My greatest desire for the people in Sierra Leone was for them to thrive, expand and evolve. Above all, I wanted to see them be the authors of their own lives. I realized that aid, as we have been going about it, was only perpetuating more dependency and ultimately was creating more of the very thing it intended to end. At that moment, I changed our name from a “charity” to a “partnership” and I went to Sierra Leone and asked the community if they indeed wanted to be partners.
This is a powerful, tangible, exhibit that thoughts create things.
HT: You once told me a story about a classroom experiment that has always stuck with me. The kids had two jars filled with the exact same rice. One jar the kids projected negative thoughts over a period of time and the other jar they projected positive thoughts. Describe what happened.
TP: The goal of our educational vision is to illuminate each child with the personal understanding that they have the power to influence the world around them in a positive or a negative way. Inspired by Dr. Masaru Emoto, one of the experiments for our 6th-grade class is to have two glass jars with water and cooked rice inside. One labeled “Love” and the other labeled “Hate.” Each day they would spend a few minutes looking at the “Love” jar and share their good feelings and thoughts. Alternatively, they would send negative, hurtful thoughts to the “Hate” jar. After two weeks, the “Love” jar was beautiful, pure white rice. The “Hate” jar, however, was dark green and moldy. This is a powerful, tangible, exhibit that thoughts create things. It helps them understand how words can cause damage to others or to heal them. This is the foundation of our students understanding that their mind can be used as a tool, a weapon or a gift.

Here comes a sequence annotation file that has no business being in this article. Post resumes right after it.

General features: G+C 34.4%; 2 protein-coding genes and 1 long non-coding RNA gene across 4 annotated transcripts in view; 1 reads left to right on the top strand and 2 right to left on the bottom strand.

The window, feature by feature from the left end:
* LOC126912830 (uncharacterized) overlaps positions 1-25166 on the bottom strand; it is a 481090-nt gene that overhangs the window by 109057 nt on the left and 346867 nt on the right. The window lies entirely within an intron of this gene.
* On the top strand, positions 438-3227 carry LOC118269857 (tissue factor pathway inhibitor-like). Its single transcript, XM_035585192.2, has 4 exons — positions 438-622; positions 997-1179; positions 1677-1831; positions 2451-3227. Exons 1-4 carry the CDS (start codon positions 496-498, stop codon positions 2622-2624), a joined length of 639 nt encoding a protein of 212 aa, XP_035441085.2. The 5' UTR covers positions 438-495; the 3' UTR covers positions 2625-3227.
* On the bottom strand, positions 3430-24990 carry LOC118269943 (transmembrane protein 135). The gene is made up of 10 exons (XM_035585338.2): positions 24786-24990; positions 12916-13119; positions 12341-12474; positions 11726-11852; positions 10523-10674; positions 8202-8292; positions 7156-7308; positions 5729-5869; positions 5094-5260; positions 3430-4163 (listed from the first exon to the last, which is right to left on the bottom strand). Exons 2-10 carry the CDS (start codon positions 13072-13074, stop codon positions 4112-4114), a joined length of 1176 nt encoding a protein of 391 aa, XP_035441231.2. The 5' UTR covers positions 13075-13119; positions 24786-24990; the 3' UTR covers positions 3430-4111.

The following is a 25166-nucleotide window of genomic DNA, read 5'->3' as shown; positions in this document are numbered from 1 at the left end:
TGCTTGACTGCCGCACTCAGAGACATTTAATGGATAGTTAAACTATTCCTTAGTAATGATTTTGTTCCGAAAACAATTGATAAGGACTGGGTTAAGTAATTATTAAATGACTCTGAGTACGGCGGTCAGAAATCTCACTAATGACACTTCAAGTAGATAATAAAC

HT: I’m at the bookstore and I see a copy of your autobiography. Tell me about what the title is and what’s on the cover?
TP: The cover: will have 100 faces from Sierra Leone of all ages. My face will blend amongst them. The title: “It’s All Relative … My Journey to Myself.” The reason this is the title is because after working with Sierra Leone for 10 years, I decided to have my DNA test done. I found that my entire maternal lineage is from a little lady in Sierra Leone. I am the exact tribes that I was led to a decade prior. I am Temne, Fulani and some Mende. This is my life’s work. I am honored to be in this mutually beneficial relationship with Sierra Leone. We make each other better.